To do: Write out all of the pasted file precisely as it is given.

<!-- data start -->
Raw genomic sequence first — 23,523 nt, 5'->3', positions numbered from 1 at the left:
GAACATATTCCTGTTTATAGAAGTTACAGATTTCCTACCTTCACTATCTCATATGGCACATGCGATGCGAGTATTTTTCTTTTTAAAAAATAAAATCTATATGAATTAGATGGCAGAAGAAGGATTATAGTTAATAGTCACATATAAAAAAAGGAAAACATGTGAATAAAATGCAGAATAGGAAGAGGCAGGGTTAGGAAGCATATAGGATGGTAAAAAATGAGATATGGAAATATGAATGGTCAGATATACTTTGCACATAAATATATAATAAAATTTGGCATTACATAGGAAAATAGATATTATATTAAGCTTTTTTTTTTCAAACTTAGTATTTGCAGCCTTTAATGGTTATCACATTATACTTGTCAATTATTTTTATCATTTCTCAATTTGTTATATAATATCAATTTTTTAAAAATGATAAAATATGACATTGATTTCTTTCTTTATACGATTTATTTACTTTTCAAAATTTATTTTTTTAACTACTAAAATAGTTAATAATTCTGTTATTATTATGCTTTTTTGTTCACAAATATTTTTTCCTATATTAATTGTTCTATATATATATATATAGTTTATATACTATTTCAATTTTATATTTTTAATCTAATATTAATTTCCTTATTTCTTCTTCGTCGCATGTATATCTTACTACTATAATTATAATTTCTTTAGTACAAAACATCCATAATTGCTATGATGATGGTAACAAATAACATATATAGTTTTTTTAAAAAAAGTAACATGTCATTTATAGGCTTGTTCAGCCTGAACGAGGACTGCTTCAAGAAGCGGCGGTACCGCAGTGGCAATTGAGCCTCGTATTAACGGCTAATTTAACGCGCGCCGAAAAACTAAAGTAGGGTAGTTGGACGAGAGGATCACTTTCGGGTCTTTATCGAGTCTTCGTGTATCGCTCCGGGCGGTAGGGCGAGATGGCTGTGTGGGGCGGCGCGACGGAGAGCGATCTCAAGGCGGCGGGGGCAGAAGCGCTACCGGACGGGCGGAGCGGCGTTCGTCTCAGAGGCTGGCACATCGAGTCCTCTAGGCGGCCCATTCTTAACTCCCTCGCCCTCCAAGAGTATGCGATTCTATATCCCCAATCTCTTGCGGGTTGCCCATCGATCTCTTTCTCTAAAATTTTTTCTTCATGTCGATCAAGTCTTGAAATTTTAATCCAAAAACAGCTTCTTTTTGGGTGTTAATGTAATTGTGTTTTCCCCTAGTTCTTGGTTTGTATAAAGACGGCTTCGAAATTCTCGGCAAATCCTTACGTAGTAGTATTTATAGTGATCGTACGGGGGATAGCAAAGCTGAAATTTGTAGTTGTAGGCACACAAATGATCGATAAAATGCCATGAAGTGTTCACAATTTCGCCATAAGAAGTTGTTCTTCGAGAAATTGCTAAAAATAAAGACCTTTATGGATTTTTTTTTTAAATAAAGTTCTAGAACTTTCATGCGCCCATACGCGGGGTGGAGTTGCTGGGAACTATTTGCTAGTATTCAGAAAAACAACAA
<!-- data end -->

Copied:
Raw genomic sequence first — 23,523 nt, 5'->3', positions numbered from 1 at the left:
GAACATATTCCTGTTTATAGAAGTTACAGATTTCCTACCTTCACTATCTCATATGGCACATGCGATGCGAGTATTTTTCTTTTTAAAAAATAAAATCTATATGAATTAGATGGCAGAAGAAGGATTATAGTTAATAGTCACATATAAAAAAAGGAAAACATGTGAATAAAATGCAGAATAGGAAGAGGCAGGGTTAGGAAGCATATAGGATGGTAAAAAATGAGATATGGAAATATGAATGGTCAGATATACTTTGCACATAAATATATAATAAAATTTGGCATTACATAGGAAAATAGATATTATATTAAGCTTTTTTTTTTCAAACTTAGTATTTGCAGCCTTTAATGGTTATCACATTATACTTGTCAATTATTTTTATCATTTCTCAATTTGTTATATAATATCAATTTTTTAAAAATGATAAAATATGACATTGATTTCTTTCTTTATACGATTTATTTACTTTTCAAAATTTATTTTTTTAACTACTAAAATAGTTAATAATTCTGTTATTATTATGCTTTTTTGTTCACAAATATTTTTTCCTATATTAATTGTTCTATATATATATATATAGTTTATATACTATTTCAATTTTATATTTTTAATCTAATATTAATTTCCTTATTTCTTCTTCGTCGCATGTATATCTTACTACTATAATTATAATTTCTTTAGTACAAAACATCCATAATTGCTATGATGATGGTAACAAATAACATATATAGTTTTTTTAAAAAAAGTAACATGTCATTTATAGGCTTGTTCAGCCTGAACGAGGACTGCTTCAAGAAGCGGCGGTACCGCAGTGGCAATTGAGCCTCGTATTAACGGCTAATTTAACGCGCGCCGAAAAACTAAAGTAGGGTAGTTGGACGAGAGGATCACTTTCGGGTCTTTATCGAGTCTTCGTGTATCGCTCCGGGCGGTAGGGCGAGATGGCTGTGTGGGGCGGCGCGACGGAGAGCGATCTCAAGGCGGCGGGGGCAGAAGCGCTACCGGACGGGCGGAGCGGCGTTCGTCTCAGAGGCTGGCACATCGAGTCCTCTAGGCGGCCCATTCTTAACTCCCTCGCCCTCCAAGAGTATGCGATTCTATATCCCCAATCTCTTGCGGGTTGCCCATCGATCTCTTTCTCTAAAATTTTTTCTTCATGTCGATCAAGTCTTGAAATTTTAATCCAAAAACAGCTTCTTTTTGGGTGTTAATGTAATTGTGTTTTCCCCTAGTTCTTGGTTTGTATAAAGACGGCTTCGAAATTCTCGGCAAATCCTTACGTAGTAGTATTTATAGTGATCGTACGGGGGATAGCAAAGCTGAAATTTGTAGTTGTAGGCACACAAATGATCGATAAAATGCCATGAAGTGTTCACAATTTCGCCATAAGAAGTTGTTCTTCGAGAAATTGCTAAAAATAAAGACCTTTATGGATTTTTTTTTTAAATAAAGTTCTAGAACTTTCATGCGCCCATACGCGGGGTGGAGTTGCTGGGAACTATTTGCTAGTATTCAGAAAAACAACAA